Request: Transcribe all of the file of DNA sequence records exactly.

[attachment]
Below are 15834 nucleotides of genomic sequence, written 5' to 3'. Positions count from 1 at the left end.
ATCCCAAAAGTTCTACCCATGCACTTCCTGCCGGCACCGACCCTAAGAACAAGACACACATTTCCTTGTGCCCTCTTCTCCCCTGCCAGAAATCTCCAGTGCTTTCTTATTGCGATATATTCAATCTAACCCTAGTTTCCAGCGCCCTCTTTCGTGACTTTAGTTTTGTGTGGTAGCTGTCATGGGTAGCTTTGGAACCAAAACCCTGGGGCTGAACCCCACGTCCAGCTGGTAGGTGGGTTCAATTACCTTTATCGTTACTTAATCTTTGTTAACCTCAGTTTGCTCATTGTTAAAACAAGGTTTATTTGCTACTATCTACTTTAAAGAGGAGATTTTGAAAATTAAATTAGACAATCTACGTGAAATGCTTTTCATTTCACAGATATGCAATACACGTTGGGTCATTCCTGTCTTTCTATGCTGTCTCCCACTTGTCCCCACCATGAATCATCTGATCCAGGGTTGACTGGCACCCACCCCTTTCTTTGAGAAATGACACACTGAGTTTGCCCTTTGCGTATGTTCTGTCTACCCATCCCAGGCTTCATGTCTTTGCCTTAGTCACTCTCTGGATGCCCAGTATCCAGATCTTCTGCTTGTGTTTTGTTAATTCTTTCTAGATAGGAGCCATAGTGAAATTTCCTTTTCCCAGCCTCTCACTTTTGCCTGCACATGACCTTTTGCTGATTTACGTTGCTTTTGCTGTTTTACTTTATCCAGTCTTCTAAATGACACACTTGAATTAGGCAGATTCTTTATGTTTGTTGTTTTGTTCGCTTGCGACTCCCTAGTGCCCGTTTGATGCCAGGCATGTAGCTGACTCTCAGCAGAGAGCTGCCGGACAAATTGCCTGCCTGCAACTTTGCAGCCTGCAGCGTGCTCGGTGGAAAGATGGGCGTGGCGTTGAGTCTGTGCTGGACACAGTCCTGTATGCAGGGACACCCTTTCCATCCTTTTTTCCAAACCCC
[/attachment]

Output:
Below are 15834 nucleotides of genomic sequence, written 5' to 3'. Positions count from 1 at the left end.
ATCCCAAAAGTTCTACCCATGCACTTCCTGCCGGCACCGACCCTAAGAACAAGACACACATTTCCTTGTGCCCTCTTCTCCCCTGCCAGAAATCTCCAGTGCTTTCTTATTGCGATATATTCAATCTAACCCTAGTTTCCAGCGCCCTCTTTCGTGACTTTAGTTTTGTGTGGTAGCTGTCATGGGTAGCTTTGGAACCAAAACCCTGGGGCTGAACCCCACGTCCAGCTGGTAGGTGGGTTCAATTACCTTTATCGTTACTTAATCTTTGTTAACCTCAGTTTGCTCATTGTTAAAACAAGGTTTATTTGCTACTATCTACTTTAAAGAGGAGATTTTGAAAATTAAATTAGACAATCTACGTGAAATGCTTTTCATTTCACAGATATGCAATACACGTTGGGTCATTCCTGTCTTTCTATGCTGTCTCCCACTTGTCCCCACCATGAATCATCTGATCCAGGGTTGACTGGCACCCACCCCTTTCTTTGAGAAATGACACACTGAGTTTGCCCTTTGCGTATGTTCTGTCTACCCATCCCAGGCTTCATGTCTTTGCCTTAGTCACTCTCTGGATGCCCAGTATCCAGATCTTCTGCTTGTGTTTTGTTAATTCTTTCTAGATAGGAGCCATAGTGAAATTTCCTTTTCCCAGCCTCTCACTTTTGCCTGCACATGACCTTTTGCTGATTTACGTTGCTTTTGCTGTTTTACTTTATCCAGTCTTCTAAATGACACACTTGAATTAGGCAGATTCTTTATGTTTGTTGTTTTGTTCGCTTGCGACTCCCTAGTGCCCGTTTGATGCCAGGCATGTAGCTGACTCTCAGCAGAGAGCTGCCGGACAAATTGCCTGCCTGCAACTTTGCAGCCTGCAGCGTGCTCGGTGGAAAGATGGGCGTGGCGTTGAGTCTGTGCTGGACACAGTCCTGTATGCAGGGACACCCTTTCCATCCTTTTTTCCAAACCCC